Journal of Neurosciences in Rural Practice
 
ORIGINAL ARTICLE
Year : 2019  |  Volume : 10  |  Issue : 1  |  Page : 16-20

Vitamin D deficiency in children with psychiatric illness in a tertiary care hospital in North India


1 Department of Psychiatry, Government Medical College and Hospital, Chandigarh, India
2 Department of Psychiatry, Postgraduate Institute of Medical Education and Research, Chandigarh, India

Correspondence Address:
Susanta Kumar Padhy
Department of Psychiatry, Postgraduate Institute of Medical Education and Research, Chandigarh
India
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Source of Support: None, Conflict of Interest: None


DOI: 10.4103/jnrp.jnrp_169_18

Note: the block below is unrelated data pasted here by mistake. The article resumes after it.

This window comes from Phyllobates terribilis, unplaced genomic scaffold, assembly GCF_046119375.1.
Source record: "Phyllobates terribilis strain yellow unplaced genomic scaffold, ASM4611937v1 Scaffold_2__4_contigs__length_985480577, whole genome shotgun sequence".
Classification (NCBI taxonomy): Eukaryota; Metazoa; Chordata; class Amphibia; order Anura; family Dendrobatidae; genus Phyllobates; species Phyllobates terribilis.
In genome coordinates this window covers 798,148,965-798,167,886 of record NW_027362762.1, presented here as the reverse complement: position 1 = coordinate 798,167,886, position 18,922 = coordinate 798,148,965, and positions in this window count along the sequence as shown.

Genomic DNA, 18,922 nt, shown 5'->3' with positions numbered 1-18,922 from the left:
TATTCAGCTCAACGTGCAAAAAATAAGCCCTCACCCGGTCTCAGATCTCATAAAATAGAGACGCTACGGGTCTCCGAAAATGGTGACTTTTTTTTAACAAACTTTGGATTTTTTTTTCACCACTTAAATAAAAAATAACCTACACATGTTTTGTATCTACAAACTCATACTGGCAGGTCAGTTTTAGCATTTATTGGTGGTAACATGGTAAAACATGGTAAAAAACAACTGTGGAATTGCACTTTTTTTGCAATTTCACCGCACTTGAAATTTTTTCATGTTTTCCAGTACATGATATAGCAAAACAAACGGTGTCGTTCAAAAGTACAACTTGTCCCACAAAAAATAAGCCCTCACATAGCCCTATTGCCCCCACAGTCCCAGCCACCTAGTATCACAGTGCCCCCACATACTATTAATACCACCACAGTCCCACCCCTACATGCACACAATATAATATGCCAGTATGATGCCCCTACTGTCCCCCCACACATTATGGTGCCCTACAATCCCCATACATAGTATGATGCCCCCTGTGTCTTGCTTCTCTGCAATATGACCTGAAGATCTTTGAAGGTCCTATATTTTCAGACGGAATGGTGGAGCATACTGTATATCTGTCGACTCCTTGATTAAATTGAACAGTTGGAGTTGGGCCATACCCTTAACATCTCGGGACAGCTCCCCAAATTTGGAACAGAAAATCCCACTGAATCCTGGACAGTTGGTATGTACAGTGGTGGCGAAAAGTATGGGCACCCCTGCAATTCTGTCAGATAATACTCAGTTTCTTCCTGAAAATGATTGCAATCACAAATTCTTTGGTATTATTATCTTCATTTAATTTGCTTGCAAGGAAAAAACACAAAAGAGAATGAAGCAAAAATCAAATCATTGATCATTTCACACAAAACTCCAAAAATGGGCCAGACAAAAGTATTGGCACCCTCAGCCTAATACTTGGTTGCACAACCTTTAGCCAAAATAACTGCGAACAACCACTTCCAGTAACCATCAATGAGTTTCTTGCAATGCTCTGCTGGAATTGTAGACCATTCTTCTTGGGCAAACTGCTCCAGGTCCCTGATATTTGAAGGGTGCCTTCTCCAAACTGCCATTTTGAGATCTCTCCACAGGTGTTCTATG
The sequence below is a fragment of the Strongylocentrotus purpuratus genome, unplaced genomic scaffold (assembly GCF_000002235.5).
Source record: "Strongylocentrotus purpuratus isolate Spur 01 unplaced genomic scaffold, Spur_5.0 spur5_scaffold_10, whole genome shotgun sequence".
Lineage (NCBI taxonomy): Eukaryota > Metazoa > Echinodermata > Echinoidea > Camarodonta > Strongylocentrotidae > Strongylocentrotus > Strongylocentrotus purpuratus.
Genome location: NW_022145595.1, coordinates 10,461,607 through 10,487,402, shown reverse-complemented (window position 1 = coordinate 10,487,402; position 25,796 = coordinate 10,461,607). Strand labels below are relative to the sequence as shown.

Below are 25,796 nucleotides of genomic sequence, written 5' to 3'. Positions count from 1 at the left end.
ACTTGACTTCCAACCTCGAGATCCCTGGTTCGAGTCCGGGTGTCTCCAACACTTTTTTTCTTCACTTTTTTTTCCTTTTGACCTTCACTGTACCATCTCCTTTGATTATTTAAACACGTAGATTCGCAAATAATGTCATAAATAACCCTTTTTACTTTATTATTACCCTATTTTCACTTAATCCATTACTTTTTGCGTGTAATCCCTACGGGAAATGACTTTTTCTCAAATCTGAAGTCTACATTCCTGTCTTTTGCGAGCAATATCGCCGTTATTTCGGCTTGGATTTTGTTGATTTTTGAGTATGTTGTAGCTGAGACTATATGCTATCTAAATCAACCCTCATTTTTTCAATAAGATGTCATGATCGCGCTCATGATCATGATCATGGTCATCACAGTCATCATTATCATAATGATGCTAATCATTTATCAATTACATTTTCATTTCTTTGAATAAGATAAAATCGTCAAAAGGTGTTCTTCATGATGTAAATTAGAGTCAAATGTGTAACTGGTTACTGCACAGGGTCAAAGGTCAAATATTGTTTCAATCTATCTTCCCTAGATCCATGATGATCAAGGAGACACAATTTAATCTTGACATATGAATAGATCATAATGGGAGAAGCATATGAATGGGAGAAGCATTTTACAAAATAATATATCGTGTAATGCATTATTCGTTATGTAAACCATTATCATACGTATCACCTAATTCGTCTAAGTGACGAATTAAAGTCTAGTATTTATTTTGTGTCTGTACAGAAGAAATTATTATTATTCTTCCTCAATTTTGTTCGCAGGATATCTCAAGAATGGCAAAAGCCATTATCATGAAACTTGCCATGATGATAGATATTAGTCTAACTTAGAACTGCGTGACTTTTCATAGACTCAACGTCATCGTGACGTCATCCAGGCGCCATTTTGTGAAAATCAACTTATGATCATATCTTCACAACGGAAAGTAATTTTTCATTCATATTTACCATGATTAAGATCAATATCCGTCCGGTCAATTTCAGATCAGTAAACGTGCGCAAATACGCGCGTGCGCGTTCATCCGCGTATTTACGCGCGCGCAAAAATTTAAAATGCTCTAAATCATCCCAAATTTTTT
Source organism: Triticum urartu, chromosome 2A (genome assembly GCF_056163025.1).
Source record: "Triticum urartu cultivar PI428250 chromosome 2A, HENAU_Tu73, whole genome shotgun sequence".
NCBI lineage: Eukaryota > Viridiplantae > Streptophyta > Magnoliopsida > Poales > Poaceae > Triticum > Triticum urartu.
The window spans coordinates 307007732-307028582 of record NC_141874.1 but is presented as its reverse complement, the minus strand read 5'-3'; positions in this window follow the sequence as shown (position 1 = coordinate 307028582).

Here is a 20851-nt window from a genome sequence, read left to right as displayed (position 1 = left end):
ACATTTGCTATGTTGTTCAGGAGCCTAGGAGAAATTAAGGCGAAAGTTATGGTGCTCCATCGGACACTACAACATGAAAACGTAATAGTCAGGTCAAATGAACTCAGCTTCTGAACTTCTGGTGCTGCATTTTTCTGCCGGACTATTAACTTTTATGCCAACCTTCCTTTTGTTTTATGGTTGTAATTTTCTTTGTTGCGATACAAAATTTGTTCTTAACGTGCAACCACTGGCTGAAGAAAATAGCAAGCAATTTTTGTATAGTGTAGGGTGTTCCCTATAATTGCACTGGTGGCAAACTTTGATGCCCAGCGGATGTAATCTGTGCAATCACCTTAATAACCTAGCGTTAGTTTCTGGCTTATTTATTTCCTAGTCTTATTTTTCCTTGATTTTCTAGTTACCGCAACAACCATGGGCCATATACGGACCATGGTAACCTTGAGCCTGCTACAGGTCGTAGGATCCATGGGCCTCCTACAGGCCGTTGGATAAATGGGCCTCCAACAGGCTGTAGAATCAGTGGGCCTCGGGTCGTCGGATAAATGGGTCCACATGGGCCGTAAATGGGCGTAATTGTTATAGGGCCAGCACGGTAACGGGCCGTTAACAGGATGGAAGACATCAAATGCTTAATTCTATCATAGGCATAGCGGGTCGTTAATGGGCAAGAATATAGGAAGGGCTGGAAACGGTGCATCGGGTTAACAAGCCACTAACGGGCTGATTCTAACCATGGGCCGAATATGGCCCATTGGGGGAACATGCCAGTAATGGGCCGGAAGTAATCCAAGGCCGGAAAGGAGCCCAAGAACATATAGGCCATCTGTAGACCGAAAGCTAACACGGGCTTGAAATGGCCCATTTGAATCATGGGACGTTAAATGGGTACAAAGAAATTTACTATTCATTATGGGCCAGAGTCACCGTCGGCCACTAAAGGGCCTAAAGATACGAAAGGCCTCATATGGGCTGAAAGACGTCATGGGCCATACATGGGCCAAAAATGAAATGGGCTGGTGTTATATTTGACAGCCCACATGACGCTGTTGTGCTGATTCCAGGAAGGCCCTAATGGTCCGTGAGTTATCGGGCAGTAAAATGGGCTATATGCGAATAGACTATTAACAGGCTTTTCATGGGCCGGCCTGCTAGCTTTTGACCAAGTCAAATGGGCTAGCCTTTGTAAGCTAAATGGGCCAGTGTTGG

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Background: Vitamin D is increasingly recognized as important for brain health, apart from its role in endocrine and bone health. There is a growing recognition of worldwide “epidemic” of Vitamin D deficiency, and growing data from adult population illustrate the association between Vitamin D deficiency and psychiatric disorders. In children, its role is implicated in brain development, function, and psychiatric disorders. Aim: The aim of this study was to study the extent of Vitamin D deficiency in children and adolescents with psychiatric disorders. Methodology: Retrospective chart review of participants, who had attended the psychiatry outpatient department, was conducted to ascertain the extent of blood Vitamin D level requisition and its level. Results: Out of 836, 60 participants had received the requisition for blood Vitamin D level, and results were documented for 40 participants (males – 28; females – 12). No specific reason was cited for getting Vitamin D level done. The mean Vitamin D level was in the deficient range, i.e. 13.34 ng/ml with 80% of the sample having Vitamin D deficiency and 13% having insufficient Vitamin D level. More males had Vitamin D deficiency, however, the small number of females in the study limits the generalizability of the results. Among the diagnostic categories, neurodevelopmental disorders had lower mean Vitamin D level, with lowest Vitamin D for autism, i.e., 10.9 ng/ml. Conclusion: The cause-effect relationship between Vitamin D deficiency and childhood psychiatric disorders could not be derived from the study. However, it provides important initial data for the relationship between Vitamin D deficiency and childhood psychiatric disorders from India.


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